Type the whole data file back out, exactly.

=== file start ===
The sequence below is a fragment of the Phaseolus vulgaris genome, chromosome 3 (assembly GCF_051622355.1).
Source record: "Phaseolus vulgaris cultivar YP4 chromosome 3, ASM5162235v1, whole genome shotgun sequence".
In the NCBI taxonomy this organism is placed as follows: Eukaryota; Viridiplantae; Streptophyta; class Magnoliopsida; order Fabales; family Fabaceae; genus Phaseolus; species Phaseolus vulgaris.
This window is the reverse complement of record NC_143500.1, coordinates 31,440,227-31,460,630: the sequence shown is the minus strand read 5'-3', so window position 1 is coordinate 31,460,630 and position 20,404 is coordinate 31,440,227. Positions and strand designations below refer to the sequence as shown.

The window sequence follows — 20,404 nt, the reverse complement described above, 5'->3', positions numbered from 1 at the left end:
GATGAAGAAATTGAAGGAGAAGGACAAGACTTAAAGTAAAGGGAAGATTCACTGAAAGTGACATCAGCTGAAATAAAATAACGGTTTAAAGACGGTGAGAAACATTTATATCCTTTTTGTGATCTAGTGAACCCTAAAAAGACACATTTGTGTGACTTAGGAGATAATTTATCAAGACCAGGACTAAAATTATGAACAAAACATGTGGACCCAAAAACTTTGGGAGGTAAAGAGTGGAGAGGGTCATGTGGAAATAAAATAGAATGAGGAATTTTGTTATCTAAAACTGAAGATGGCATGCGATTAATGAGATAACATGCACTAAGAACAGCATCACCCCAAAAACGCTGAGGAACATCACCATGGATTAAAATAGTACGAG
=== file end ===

The sequence below is a fragment of the Phaseolus vulgaris genome, chromosome 3 (assembly GCF_051622355.1).
Source record: "Phaseolus vulgaris cultivar YP4 chromosome 3, ASM5162235v1, whole genome shotgun sequence".
In the NCBI taxonomy this organism is placed as follows: Eukaryota; Viridiplantae; Streptophyta; class Magnoliopsida; order Fabales; family Fabaceae; genus Phaseolus; species Phaseolus vulgaris.
This window is the reverse complement of record NC_143500.1, coordinates 31,440,227-31,460,630: the sequence shown is the minus strand read 5'-3', so window position 1 is coordinate 31,460,630 and position 20,404 is coordinate 31,440,227. Positions and strand designations below refer to the sequence as shown.

The window sequence follows — 20,404 nt, the reverse complement described above, 5'->3', positions numbered from 1 at the left end:
GATGAAGAAATTGAAGGAGAAGGACAAGACTTAAAGTAAAGGGAAGATTCACTGAAAGTGACATCAGCTGAAATAAAATAACGGTTTAAAGACGGTGAGAAACATTTATATCCTTTTTGTGATCTAGTGAACCCTAAAAAGACACATTTGTGTGACTTAGGAGATAATTTATCAAGACCAGGACTAAAATTATGAACAAAACATGTGGACCCAAAAACTTTGGGAGGTAAAGAGTGGAGAGGGTCATGTGGAAATAAAATAGAATGAGGAATTTTGTTATCTAAAACTGAAGATGGCATGCGATTAATGAGATAACATGCACTAAGAACAGCATCACCCCAAAAACGCTGAGGAACATCACCATGGATTAAAATAGTACGAG